This article originally appeared in the Apr 22, 2021 edition of Business InsiderWritten by Katie Decker-Jacoby
Contrary to popular belief, pores can’t physically shrink and expand. Everyone has these tiny openings in their skin because they function to naturally release oil. While you can’t simply zap them away with a toner or cream, you can find the right products and maintain a healthy skincare regimen. Above all else, this is the most effective thing you can do to minimize the appearance of your pores — emphasis on appearance, not size.
But buying just any product won’t do. That’s where expert advice and product recommendations come in. We spoke with a dermatologist and an aesthetician to piece together the ideal skincare routine for those who would like to reduce the look of their pores. Dr. Marie Hayag, board-certified dermatologist and founder of 5th Avenue Aesthetics, along with Karen Fernandez, lead aesthetician for SkinSpirit, help explain the often misunderstood topic of pores, and which products can actually assist in lessening their appearance.
Below is a simple breakdown of what your skincare routine should look like, but it’s important to talk to your dermatologist before changing your routine. You can continue reading for specific product recommendations, and at the end of this guide, learn more in our FAQ section that shares expert advice.
WHAT SHOULD YOUR SKIN ROUTINE LOOK LIKE?
|1. Cleanser||1. Cleanser|
|2. Toner||2. Exfoliator or retinol|
|3. Vitamin C||3. Hydrating serum|
|4. Moisturizer||4. Moisturizer|
|5. Sunscreen (SPF 30+)|
WHAT CAUSES PORES TO APPEAR LARGE?
The state of your pores is primarily genetic, but there are several other factors that contribute to how they look. An obvious answer is clogged pores — a buildup of dead skin cells that stops oils from getting out — which can make your pores look bigger. Those with acne-prone skin and oily skin often experience these congested and therefore more visible pores, especially down the center of the face.
The sun can also do some serious damage to your skin in general. Harmful UV rays can break down the overall health of your skin. Applying sunscreen, preferably one with broad-spectrum protection and an SPF of at least 30, can help prevent sun damage and larger-looking pores.
Additionally, your skin loses collagen and elastin as you age, which prompts your pores to stretch out. Simply put, “If your skin is losing elasticity, your pores lose elasticity, so they’re basically sagging,” Fernandez says. It has everything to do with the loss of structure around your pores, according to Dr. Hayag.
When you’re in warmer and more humid environments, your pores are naturally more active and can therefore appear larger, as Fernandez notes. Your skin needs to breathe, meaning you don’t want to throw tons of product on your face — keep it short and simple.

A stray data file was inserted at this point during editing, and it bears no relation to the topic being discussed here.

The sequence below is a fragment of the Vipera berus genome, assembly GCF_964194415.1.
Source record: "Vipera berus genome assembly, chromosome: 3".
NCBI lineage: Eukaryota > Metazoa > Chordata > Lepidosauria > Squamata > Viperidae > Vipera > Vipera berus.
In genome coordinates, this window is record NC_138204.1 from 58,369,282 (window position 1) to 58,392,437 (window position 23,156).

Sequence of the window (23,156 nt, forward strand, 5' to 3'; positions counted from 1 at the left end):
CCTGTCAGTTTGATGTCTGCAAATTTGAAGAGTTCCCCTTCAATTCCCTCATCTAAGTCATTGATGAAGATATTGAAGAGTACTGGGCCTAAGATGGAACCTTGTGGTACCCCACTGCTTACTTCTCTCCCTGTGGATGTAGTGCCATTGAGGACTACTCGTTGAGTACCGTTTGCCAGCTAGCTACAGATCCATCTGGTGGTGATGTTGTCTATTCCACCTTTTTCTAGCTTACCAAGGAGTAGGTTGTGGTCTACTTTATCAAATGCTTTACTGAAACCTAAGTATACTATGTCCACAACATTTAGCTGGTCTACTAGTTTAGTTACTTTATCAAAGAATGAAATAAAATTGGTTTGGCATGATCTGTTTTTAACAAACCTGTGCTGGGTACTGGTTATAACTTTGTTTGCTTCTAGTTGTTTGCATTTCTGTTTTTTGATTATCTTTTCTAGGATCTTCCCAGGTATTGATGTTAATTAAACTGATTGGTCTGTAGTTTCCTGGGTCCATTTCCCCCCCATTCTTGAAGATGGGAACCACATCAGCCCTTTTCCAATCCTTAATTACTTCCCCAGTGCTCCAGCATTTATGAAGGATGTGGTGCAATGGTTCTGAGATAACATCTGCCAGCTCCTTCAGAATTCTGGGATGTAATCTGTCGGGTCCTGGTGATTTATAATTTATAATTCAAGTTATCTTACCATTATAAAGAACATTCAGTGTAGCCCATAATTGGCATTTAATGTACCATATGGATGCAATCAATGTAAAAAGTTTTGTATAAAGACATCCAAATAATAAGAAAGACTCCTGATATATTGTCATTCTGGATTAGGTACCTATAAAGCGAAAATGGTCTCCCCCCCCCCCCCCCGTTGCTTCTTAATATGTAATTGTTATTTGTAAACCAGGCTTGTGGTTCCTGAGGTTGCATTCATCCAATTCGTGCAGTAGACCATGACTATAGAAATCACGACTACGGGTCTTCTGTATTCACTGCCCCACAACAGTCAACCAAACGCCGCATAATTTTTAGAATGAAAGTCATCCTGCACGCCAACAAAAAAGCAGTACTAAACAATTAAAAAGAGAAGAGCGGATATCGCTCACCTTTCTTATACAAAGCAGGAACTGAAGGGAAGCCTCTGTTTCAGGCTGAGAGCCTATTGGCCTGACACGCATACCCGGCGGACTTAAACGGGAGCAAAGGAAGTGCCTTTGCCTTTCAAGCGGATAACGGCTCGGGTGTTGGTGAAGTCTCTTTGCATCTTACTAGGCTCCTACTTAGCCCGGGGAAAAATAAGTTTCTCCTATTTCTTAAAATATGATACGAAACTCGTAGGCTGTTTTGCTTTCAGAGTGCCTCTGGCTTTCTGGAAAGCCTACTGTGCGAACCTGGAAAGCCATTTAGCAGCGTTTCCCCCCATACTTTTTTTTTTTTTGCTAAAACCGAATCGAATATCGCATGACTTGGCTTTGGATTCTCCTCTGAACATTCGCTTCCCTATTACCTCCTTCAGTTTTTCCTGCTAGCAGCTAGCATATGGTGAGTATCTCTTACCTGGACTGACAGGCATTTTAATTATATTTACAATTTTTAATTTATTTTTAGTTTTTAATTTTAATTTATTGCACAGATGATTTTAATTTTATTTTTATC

WHICH INGREDIENTS SHOULD YOU LOOK OUT FOR?
For removing oil and getting rid of dead skin cells, you should look for cleansers and chemical exfoliators that contain alpha-hydroxy acids (AHAs) and beta hydroxy acids (BHAs). According to Dr. Hayag, watch out for lactic, glycolic, and salicylic acids — together they’re the holy trinity of acids that clear up pores. Chemical exfoliation twice a week is best. While slight tingling sensations can sometimes occur after applying acids, Dr. Hayag confirms that burning, redness, and flaking are not normal. These types of negative reactions usually mean you’re using too much and should take it easy.
In terms of boosting collagen production, you should search for products that contain retinoids and vitamin C. “I think of retinoids as putting your skin on the StairMaster and keeping it healthy; keeping it in good shape so that it really knows how to get out there the next day and reproduce,” says Fernandez. Dr. Hayag suggests keeping retinoid use to five days a week.
For normalizing and decreasing oil production, Dr. Hayag suggests products that use niacinamide and green tea. In the end, “We talk about things like salicylic acids and retinoids, but a lot of them are interchangeable, not just in just treating pores but in good skincare in general,” Dr. Hayag adds.
HOW SHOULD YOU APPROACH ADJUSTING YOUR SKINCARE ROUTINE?
Beyond investing in and upholding a good skincare routine, both of our experts advise you to go slow, simple, and gentle. Your skin likely won’t react well to a huge overhaul of your bathroom cabinet, so don’t overdo it. Moving at a steady pace also means that progress and results are cumulative rather than immediate — your skin can’t magically change overnight.
Other general tips from Fernandez include drinking lots of water, washing your face in both the morning and evening, and removing your makeup. However, you can always speak with your dermatologist about your skin concerns, and especially if you’re not sure where to start or are experiencing serious skin issues.
Another way to leave it to the professionals is getting treatments at a clinic. Neither expert advises trying DIY skin treatments at home. It’s much safer to have a dermatologist or aesthetician tend to your skin. But if your skin overall feels congested and you notice your pores clogging up, Fernandez suggests pampering yourself with a light scrub, enzyme mask, or mud mask.
Marie V. Hayag, M.D.
Fifth Avenue Aesthetics
875 Fifth Avenue